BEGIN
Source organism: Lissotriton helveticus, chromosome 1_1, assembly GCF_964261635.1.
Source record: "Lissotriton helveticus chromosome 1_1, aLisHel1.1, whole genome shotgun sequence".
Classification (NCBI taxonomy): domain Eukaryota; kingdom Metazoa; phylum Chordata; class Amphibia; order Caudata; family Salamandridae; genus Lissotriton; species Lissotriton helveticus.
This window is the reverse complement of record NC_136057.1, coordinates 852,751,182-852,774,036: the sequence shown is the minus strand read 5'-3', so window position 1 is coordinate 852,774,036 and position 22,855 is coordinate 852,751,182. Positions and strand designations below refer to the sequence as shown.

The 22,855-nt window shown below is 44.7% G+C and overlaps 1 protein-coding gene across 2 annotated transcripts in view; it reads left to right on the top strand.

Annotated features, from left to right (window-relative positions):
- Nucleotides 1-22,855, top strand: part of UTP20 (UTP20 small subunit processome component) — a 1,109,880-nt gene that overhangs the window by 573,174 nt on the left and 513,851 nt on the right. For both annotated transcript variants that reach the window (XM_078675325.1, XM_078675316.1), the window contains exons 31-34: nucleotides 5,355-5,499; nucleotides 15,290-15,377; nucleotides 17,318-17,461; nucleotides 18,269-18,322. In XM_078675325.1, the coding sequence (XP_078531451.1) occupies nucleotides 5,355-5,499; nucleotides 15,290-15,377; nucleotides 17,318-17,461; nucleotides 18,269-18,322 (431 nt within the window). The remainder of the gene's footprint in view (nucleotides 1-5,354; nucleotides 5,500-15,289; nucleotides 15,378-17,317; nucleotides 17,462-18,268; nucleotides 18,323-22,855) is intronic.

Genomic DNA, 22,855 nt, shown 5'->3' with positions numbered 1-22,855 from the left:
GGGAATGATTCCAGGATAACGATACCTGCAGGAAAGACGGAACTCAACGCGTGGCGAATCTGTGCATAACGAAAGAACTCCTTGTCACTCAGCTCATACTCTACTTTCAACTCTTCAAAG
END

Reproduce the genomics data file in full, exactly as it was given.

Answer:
Source organism: Lissotriton helveticus, chromosome 1_1, assembly GCF_964261635.1.
Source record: "Lissotriton helveticus chromosome 1_1, aLisHel1.1, whole genome shotgun sequence".
Classification (NCBI taxonomy): domain Eukaryota; kingdom Metazoa; phylum Chordata; class Amphibia; order Caudata; family Salamandridae; genus Lissotriton; species Lissotriton helveticus.
This window is the reverse complement of record NC_136057.1, coordinates 852,751,182-852,774,036: the sequence shown is the minus strand read 5'-3', so window position 1 is coordinate 852,774,036 and position 22,855 is coordinate 852,751,182. Positions and strand designations below refer to the sequence as shown.

The 22,855-nt window shown below is 44.7% G+C and overlaps 1 protein-coding gene across 2 annotated transcripts in view; it reads left to right on the top strand.

Annotated features, from left to right (window-relative positions):
- Nucleotides 1-22,855, top strand: part of UTP20 (UTP20 small subunit processome component) — a 1,109,880-nt gene that overhangs the window by 573,174 nt on the left and 513,851 nt on the right. For both annotated transcript variants that reach the window (XM_078675325.1, XM_078675316.1), the window contains exons 31-34: nucleotides 5,355-5,499; nucleotides 15,290-15,377; nucleotides 17,318-17,461; nucleotides 18,269-18,322. In XM_078675325.1, the coding sequence (XP_078531451.1) occupies nucleotides 5,355-5,499; nucleotides 15,290-15,377; nucleotides 17,318-17,461; nucleotides 18,269-18,322 (431 nt within the window). The remainder of the gene's footprint in view (nucleotides 1-5,354; nucleotides 5,500-15,289; nucleotides 15,378-17,317; nucleotides 17,462-18,268; nucleotides 18,323-22,855) is intronic.

Genomic DNA, 22,855 nt, shown 5'->3' with positions numbered 1-22,855 from the left:
GGGAATGATTCCAGGATAACGATACCTGCAGGAAAGACGGAACTCAACGCGTGGCGAATCTGTGCATAACGAAAGAACTCCTTGTCACTCAGCTCATACTCTACTTTCAACTCTTCAAAG